In Maryland and other states across the country, it is common for custody and visitation laws to be written under the strong presumption that the biological parents of a child have the strongest claim to custody of that child. In such states, the more competent of the two parents is typically awarded primary custody if the court determines this arrangement is in the child’s best interest, and the other parent is typically entitled to some degree of visitation.
But what happens if neither of the child’s biological parents is competent enough to be awarded custody? What if a different custody arrangement would be in the child’s best interest? In today’s modern world, these alternate arrangements are becoming far more common. The very definition of ‘family’ is changing before our eyes. Children are routinely raised by grandparents, aunts and uncles, or other extended family members. In many of these cases, it actually would be in the child’s best interest for these extended family members, and not the biological parents, to be awarded primary custody.
The problem is that our society values its freedom to reproduce and raise children as we please. Society presumes that a child will be raised best by the people who brought the child into the world. Parents should be able to make their own choices as to how their children are raised, for better or worse. It is these presumptions that a third-party family member will have to battle against if he or she wants to raise the child in a more nurturing environment than the biological parents can provide. And even if the biological parents know in their heart of hearts that their child would be better cared for elsewhere, most tend to put up a fight.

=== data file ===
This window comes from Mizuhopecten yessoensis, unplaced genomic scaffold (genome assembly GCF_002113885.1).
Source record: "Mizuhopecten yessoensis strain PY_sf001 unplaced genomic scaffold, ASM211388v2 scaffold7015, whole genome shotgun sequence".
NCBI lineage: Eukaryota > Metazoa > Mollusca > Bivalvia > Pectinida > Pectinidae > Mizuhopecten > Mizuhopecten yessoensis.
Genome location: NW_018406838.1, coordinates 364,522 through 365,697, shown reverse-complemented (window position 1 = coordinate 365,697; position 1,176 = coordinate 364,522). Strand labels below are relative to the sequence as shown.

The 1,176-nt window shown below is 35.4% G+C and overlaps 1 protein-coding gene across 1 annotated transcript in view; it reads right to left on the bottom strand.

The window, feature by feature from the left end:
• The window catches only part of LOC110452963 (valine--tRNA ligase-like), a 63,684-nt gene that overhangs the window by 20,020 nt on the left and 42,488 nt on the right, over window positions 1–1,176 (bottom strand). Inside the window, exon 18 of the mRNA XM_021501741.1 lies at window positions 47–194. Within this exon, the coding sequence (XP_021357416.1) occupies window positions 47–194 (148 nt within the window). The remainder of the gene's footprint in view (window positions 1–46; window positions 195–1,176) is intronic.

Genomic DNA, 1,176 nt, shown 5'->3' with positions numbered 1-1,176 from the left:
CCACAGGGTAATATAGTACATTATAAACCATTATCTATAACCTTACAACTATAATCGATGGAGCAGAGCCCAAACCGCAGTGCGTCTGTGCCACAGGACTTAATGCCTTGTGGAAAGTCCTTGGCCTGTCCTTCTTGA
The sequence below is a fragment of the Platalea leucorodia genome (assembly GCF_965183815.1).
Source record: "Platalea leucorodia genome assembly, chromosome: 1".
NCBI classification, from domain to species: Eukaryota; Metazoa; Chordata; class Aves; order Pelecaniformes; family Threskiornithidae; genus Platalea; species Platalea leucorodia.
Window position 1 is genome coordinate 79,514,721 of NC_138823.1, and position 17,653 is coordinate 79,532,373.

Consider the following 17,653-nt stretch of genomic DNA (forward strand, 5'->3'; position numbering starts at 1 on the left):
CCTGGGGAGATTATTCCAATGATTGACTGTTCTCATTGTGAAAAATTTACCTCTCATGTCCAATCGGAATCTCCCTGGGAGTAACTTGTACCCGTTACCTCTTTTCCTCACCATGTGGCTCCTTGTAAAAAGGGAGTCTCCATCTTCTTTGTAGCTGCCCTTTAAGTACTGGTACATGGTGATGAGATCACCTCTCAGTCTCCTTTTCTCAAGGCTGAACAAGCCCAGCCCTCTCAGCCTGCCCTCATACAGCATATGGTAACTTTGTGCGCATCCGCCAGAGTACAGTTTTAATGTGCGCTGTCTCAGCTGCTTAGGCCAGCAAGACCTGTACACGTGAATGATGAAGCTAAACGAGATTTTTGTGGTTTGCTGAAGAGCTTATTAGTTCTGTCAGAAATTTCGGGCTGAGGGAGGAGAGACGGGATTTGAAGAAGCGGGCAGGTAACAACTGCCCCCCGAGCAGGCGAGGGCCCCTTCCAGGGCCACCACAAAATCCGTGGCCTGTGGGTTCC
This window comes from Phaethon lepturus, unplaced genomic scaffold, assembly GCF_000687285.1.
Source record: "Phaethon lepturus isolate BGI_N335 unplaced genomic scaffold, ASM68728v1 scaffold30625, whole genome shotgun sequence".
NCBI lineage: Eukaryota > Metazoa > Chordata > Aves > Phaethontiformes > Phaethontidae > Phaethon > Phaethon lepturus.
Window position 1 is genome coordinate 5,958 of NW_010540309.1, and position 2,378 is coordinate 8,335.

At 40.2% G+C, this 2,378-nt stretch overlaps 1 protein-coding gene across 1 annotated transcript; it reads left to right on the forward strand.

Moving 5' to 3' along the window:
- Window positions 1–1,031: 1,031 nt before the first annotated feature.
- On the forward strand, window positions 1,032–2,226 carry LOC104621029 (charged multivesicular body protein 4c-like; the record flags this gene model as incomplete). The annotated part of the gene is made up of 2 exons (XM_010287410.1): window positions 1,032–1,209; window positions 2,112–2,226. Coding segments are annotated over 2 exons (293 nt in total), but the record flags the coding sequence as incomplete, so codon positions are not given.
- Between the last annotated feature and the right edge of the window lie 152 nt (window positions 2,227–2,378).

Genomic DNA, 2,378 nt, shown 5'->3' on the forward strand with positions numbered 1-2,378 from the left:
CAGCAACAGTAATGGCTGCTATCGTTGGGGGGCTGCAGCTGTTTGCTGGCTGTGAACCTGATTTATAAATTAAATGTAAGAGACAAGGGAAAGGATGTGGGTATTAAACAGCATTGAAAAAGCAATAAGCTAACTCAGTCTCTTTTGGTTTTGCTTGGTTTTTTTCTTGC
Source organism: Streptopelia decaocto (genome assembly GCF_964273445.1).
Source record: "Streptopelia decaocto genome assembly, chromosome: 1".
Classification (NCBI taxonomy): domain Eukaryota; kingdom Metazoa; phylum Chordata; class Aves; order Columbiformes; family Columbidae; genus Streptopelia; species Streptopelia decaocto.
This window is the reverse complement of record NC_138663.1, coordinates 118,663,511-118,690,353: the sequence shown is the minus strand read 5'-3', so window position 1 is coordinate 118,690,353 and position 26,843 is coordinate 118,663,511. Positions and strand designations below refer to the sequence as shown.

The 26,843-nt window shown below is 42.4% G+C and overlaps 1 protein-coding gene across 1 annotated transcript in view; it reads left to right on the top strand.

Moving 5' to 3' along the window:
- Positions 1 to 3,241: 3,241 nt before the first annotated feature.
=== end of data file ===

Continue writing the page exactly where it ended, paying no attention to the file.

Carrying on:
This is where an experienced Maryland family lawyer can be extremely useful to the third-party family member seeking custody. A family lawyer knows how best to present the “best interest of the child” standard to a judge, and how best to invalidate any arguments made by an incompetent biological parent. After all, the law is well settled that the presumptive entitlement held by a biological parent “is not an absolute one and that the right may be forfeited where it appears that any parent is unfit to have custody of a child, or where some exceptional circumstances render such custody detrimental to the best interests of the child.” Ross v. Pick, 199 Md. 341, 86 A.2d 463 (1952).
Biological parents can be declared unfit for a variety of reasons. Courts will typically award custody to a third-party family member if the biological parent is habitually engaged in illegal drug use, is financially insolvent to the point that he or she cannot provide food or shelter for the child, or is providing an unreasonably dangerous environment for the child by engaging in criminal enterprises or by having dangerous weapons within reach.
If your niece, nephew, or grandchild was being raised in an environment like that, wouldn’t you want the right representation to help you take over custody?
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